How to Use the Kafka Streams API

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How to Use the Kafka Streams API

The Kafka Streams API allows you to create real-time applications that power your core business. Here's everything you need to know about it!

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Whenever we hear the word "Kafka," all we think about it as a messaging system with a publisher-subscriber model that we use for our streaming applications as a source and a sink.

We could say that Kafka is just a dumb storage system that stores the data that's been provided by a producer for a long time (configurable) and can provide it customers (from a topic, of course).

Between consuming the data from producer and then sending it to the consumer, we can’t do anything with this data in Kafka. So we make use of other tools, like Spark or Storm, to process the data between producers and consumers. We have to build two separate clusters for our app: one for our Kafka cluster that stores our data and another to do stream processing on our data.

To save us from this hassle, the Kafka Streams API comes to our rescue. With this, we have a unified Kafka where we can set our stream processing inside the Kafka cluster. And with this tight integration, we get all the support from Kafka (for example, topic partition becomes stream partition for parallel processing).

What Is the Kafka Streams API?

The Kafka Streams API allows you to create real-time applications that power your core business. It is the easiest to use yet the most powerful technology to process data stored in Kafka. It gives us the implementation of standard classes of Kafka.

A unique feature of the Kafka Streams API is that the applications you build with it are normal applications. These applications can be packaged, deployed, and monitored like any other application, with no need to install separate processing clusters or similar special-purpose and expensive infrastructure!



Features Brief

The features provided by Kafka Streams:

  • Highly scalable, elastic, distributed, and fault-tolerant application.
  • Stateful and stateless processing.
  • Event-time processing with windowing, joins, and aggregations.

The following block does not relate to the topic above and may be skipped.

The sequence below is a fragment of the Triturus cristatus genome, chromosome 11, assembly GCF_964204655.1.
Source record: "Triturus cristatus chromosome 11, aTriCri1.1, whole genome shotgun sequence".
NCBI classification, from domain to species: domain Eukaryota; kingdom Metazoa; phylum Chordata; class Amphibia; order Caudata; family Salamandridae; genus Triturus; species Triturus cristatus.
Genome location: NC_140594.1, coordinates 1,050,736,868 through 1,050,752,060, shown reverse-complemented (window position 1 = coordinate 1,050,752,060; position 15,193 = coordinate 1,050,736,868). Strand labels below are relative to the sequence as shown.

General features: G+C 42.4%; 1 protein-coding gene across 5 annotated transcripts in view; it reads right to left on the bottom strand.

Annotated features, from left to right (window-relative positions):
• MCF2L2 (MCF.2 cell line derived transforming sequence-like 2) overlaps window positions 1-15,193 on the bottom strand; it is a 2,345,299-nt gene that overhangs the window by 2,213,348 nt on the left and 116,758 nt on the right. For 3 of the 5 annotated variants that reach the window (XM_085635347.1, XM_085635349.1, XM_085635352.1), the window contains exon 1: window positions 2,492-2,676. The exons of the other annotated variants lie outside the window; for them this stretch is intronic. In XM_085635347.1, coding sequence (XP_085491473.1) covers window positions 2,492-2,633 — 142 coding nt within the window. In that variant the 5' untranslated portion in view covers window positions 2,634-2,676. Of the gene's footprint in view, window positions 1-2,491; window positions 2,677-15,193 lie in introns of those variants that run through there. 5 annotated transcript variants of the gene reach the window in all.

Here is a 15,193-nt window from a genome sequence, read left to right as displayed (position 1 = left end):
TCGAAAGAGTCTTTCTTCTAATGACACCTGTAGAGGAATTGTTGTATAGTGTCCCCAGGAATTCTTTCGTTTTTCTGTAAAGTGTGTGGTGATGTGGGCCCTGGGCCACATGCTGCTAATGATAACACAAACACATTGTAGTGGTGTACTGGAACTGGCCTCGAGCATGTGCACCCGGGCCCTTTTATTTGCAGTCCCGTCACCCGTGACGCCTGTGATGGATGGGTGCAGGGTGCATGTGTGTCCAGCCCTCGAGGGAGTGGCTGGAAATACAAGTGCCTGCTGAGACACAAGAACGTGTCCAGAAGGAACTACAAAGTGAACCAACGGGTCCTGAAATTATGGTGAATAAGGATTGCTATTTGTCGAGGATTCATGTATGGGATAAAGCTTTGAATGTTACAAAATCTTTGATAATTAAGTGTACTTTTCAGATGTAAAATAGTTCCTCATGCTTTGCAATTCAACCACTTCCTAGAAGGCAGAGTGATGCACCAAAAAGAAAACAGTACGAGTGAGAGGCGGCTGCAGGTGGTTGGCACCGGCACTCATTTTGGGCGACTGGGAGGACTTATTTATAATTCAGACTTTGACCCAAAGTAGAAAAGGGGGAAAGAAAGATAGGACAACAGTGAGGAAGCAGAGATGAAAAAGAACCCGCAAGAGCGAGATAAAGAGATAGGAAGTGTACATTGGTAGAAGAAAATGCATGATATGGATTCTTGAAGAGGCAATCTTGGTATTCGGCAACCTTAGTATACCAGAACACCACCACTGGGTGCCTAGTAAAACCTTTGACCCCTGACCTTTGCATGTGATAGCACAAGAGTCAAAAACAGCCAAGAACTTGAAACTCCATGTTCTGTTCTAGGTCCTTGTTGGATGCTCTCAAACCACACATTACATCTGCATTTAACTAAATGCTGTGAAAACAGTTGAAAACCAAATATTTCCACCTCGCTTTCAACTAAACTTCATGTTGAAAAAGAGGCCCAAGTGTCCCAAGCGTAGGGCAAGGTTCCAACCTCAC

• We can use the already-defined most common transformation operation using Kafka Streams DSL or the lower-level processor API, which allow us to define and connect custom processors.
  • Low barrier to entry, which means it does not take much configuration and setup to run a small scale trial of stream processing; the rest depends on your use case.
  • No separate cluster requirements for processing (integrated with Kafka).
  • Employs one-record-at-a-time processing to achieve millisecond processing latency, and supports event-time based windowing operations with the late arrival of records.
  • Supports Kafka Connect to connect to different applications and databases.


A stream is the most important abstraction provided by Kafka Streams. It represents an unbounded, continuously updating data set. A stream is an ordered, replayable, and fault-tolerant sequence of immutable data records, where a data record is defined as a key-value pair. It can be considered as either a record stream (defined as KStream) or a changelog stream (defined as KTable or GlobalKTable).

Stream Processor

A stream processor is a node in the processor topology. It represents a processing step in a topology (to transform the data). A node is basically our processing logic that we want to apply on streaming data.


As shown in the figure, a source processor is a processor without any upstream processors and a sink processor that does not have downstream processors.

Processing in Kafka Streams

The aim of this processing is to provide ways to enable processing of data that is consumed from Kafka and will be written back into Kafka. Two options available for processing stream data:

  1. High-level Kafka Streams DSL.
  2. A lower-level processor that provides APIs for data-processing, composable processing, and local state storage.

1. High-Level DSL